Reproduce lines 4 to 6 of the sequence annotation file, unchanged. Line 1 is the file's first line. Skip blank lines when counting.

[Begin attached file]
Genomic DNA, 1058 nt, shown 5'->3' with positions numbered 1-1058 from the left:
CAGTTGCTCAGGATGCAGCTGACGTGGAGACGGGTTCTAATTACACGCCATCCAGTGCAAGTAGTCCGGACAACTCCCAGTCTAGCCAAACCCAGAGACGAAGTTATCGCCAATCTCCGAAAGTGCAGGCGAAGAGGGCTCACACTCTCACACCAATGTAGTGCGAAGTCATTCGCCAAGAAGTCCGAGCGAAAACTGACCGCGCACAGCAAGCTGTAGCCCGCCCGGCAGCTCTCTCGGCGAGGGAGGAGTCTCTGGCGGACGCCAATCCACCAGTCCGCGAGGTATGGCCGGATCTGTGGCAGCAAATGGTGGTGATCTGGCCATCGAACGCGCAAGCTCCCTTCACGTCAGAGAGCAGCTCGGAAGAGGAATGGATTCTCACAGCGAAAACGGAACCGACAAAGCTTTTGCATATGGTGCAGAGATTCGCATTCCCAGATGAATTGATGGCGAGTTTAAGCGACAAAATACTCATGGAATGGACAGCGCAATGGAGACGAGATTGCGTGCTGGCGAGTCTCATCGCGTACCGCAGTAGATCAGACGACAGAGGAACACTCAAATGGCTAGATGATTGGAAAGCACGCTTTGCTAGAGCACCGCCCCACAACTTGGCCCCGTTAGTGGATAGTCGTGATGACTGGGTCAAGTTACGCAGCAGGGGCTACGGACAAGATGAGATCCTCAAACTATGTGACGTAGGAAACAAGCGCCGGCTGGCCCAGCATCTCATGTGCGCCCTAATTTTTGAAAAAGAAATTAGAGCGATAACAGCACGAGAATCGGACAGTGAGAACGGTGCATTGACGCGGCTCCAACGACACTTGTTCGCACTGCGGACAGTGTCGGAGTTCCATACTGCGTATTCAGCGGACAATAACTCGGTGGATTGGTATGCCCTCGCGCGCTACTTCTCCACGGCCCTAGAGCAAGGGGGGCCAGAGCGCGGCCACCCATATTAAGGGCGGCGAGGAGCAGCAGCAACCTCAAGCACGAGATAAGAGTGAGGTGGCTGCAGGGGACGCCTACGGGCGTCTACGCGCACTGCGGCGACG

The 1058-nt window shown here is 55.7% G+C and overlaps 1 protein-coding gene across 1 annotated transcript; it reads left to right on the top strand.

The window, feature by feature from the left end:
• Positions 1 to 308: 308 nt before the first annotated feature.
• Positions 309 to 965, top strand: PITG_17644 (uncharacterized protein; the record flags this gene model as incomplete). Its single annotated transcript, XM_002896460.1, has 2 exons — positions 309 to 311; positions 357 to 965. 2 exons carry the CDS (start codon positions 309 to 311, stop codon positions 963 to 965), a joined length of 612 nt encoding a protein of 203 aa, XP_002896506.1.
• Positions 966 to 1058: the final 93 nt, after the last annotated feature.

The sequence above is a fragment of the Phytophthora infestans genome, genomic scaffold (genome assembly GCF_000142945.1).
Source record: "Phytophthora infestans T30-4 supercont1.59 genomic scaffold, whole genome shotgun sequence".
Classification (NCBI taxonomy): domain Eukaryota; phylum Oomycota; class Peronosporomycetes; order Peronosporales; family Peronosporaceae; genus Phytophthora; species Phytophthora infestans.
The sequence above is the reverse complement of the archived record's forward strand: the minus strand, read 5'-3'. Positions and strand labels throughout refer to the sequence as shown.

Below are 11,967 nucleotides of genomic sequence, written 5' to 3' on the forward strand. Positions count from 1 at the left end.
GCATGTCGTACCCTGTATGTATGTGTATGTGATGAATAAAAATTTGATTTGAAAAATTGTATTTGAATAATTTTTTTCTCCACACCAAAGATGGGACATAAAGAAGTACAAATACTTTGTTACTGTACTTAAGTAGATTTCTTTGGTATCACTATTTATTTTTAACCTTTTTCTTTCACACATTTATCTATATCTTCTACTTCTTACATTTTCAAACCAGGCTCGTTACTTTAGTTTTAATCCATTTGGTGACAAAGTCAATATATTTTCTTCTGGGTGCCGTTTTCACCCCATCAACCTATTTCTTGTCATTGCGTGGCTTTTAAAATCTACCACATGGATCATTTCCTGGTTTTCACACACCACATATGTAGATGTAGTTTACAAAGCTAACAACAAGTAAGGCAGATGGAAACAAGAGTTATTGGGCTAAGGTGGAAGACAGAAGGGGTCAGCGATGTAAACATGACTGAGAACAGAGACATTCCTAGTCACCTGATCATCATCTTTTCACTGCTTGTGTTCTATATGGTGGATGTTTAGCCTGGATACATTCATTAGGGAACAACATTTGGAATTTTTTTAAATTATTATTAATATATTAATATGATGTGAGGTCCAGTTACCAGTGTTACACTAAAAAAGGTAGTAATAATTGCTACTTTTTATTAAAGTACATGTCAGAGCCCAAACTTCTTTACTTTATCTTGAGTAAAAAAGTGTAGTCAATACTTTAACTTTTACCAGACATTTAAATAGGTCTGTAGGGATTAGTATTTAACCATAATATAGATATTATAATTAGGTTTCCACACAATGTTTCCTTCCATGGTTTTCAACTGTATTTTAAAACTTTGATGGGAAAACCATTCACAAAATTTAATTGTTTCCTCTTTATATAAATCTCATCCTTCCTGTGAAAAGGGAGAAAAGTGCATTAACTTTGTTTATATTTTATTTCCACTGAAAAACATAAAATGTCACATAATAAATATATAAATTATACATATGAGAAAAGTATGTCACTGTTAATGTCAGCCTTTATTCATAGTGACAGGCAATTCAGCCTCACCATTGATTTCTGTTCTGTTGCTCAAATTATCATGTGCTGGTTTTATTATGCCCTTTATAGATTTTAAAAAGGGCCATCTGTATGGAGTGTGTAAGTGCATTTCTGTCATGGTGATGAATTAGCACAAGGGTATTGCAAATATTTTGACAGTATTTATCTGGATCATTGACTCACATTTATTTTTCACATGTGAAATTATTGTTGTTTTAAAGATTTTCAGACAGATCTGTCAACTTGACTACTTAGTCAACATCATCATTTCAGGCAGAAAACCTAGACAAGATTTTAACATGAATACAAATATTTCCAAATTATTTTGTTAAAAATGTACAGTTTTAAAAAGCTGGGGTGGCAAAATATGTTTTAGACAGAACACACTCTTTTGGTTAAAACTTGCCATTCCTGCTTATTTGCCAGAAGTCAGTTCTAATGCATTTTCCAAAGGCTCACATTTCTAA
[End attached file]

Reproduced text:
The window, feature by feature from the left end:
• Positions 1 to 308: 308 nt before the first annotated feature.
• Positions 309 to 965, top strand: PITG_17644 (uncharacterized protein; the record flags this gene model as incomplete). Its single annotated transcript, XM_002896460.1, has 2 exons — positions 309 to 311; positions 357 to 965. 2 exons carry the CDS (start codon positions 309 to 311, stop codon positions 963 to 965), a joined length of 612 nt encoding a protein of 203 aa, XP_002896506.1.